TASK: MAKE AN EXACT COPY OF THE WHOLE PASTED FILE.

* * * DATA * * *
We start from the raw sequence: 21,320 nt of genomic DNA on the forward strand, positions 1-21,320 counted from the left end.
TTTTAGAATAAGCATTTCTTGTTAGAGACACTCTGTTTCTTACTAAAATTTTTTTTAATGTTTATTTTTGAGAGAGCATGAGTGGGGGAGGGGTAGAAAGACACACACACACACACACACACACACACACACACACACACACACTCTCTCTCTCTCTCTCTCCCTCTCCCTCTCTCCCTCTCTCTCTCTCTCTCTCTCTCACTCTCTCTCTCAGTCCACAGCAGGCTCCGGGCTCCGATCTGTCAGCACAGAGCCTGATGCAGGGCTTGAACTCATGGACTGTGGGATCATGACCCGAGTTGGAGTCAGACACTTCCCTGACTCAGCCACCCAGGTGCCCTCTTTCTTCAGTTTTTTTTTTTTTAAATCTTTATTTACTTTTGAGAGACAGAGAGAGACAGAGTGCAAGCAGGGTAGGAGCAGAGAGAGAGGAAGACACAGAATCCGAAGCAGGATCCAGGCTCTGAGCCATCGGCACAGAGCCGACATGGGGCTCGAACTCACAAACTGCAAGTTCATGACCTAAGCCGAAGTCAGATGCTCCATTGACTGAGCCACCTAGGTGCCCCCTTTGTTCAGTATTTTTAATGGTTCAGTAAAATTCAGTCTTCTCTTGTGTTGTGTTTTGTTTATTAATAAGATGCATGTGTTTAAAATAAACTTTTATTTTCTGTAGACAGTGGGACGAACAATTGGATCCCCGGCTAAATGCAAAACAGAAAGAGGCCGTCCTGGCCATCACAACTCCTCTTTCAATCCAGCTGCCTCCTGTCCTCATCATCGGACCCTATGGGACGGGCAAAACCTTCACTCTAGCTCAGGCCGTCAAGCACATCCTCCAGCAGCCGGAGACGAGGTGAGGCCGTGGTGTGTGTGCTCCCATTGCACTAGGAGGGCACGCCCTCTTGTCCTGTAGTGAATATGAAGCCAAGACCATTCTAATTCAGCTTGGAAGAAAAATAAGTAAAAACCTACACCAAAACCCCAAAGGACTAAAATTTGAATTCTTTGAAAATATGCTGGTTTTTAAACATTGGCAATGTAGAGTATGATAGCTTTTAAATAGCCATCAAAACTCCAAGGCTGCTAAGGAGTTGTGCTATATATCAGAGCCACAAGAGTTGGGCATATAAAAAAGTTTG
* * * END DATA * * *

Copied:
We start from the raw sequence: 21,320 nt of genomic DNA on the forward strand, positions 1-21,320 counted from the left end.
TTTTAGAATAAGCATTTCTTGTTAGAGACACTCTGTTTCTTACTAAAATTTTTTTTAATGTTTATTTTTGAGAGAGCATGAGTGGGGGAGGGGTAGAAAGACACACACACACACACACACACACACACACACACACACACACACTCTCTCTCTCTCTCTCTCCCTCTCCCTCTCTCCCTCTCTCTCTCTCTCTCTCTCTCACTCTCTCTCTCAGTCCACAGCAGGCTCCGGGCTCCGATCTGTCAGCACAGAGCCTGATGCAGGGCTTGAACTCATGGACTGTGGGATCATGACCCGAGTTGGAGTCAGACACTTCCCTGACTCAGCCACCCAGGTGCCCTCTTTCTTCAGTTTTTTTTTTTTTAAATCTTTATTTACTTTTGAGAGACAGAGAGAGACAGAGTGCAAGCAGGGTAGGAGCAGAGAGAGAGGAAGACACAGAATCCGAAGCAGGATCCAGGCTCTGAGCCATCGGCACAGAGCCGACATGGGGCTCGAACTCACAAACTGCAAGTTCATGACCTAAGCCGAAGTCAGATGCTCCATTGACTGAGCCACCTAGGTGCCCCCTTTGTTCAGTATTTTTAATGGTTCAGTAAAATTCAGTCTTCTCTTGTGTTGTGTTTTGTTTATTAATAAGATGCATGTGTTTAAAATAAACTTTTATTTTCTGTAGACAGTGGGACGAACAATTGGATCCCCGGCTAAATGCAAAACAGAAAGAGGCCGTCCTGGCCATCACAACTCCTCTTTCAATCCAGCTGCCTCCTGTCCTCATCATCGGACCCTATGGGACGGGCAAAACCTTCACTCTAGCTCAGGCCGTCAAGCACATCCTCCAGCAGCCGGAGACGAGGTGAGGCCGTGGTGTGTGTGCTCCCATTGCACTAGGAGGGCACGCCCTCTTGTCCTGTAGTGAATATGAAGCCAAGACCATTCTAATTCAGCTTGGAAGAAAAATAAGTAAAAACCTACACCAAAACCCCAAAGGACTAAAATTTGAATTCTTTGAAAATATGCTGGTTTTTAAACATTGGCAATGTAGAGTATGATAGCTTTTAAATAGCCATCAAAACTCCAAGGCTGCTAAGGAGTTGTGCTATATATCAGAGCCACAAGAGTTGGGCATATAAAAAAGTTTG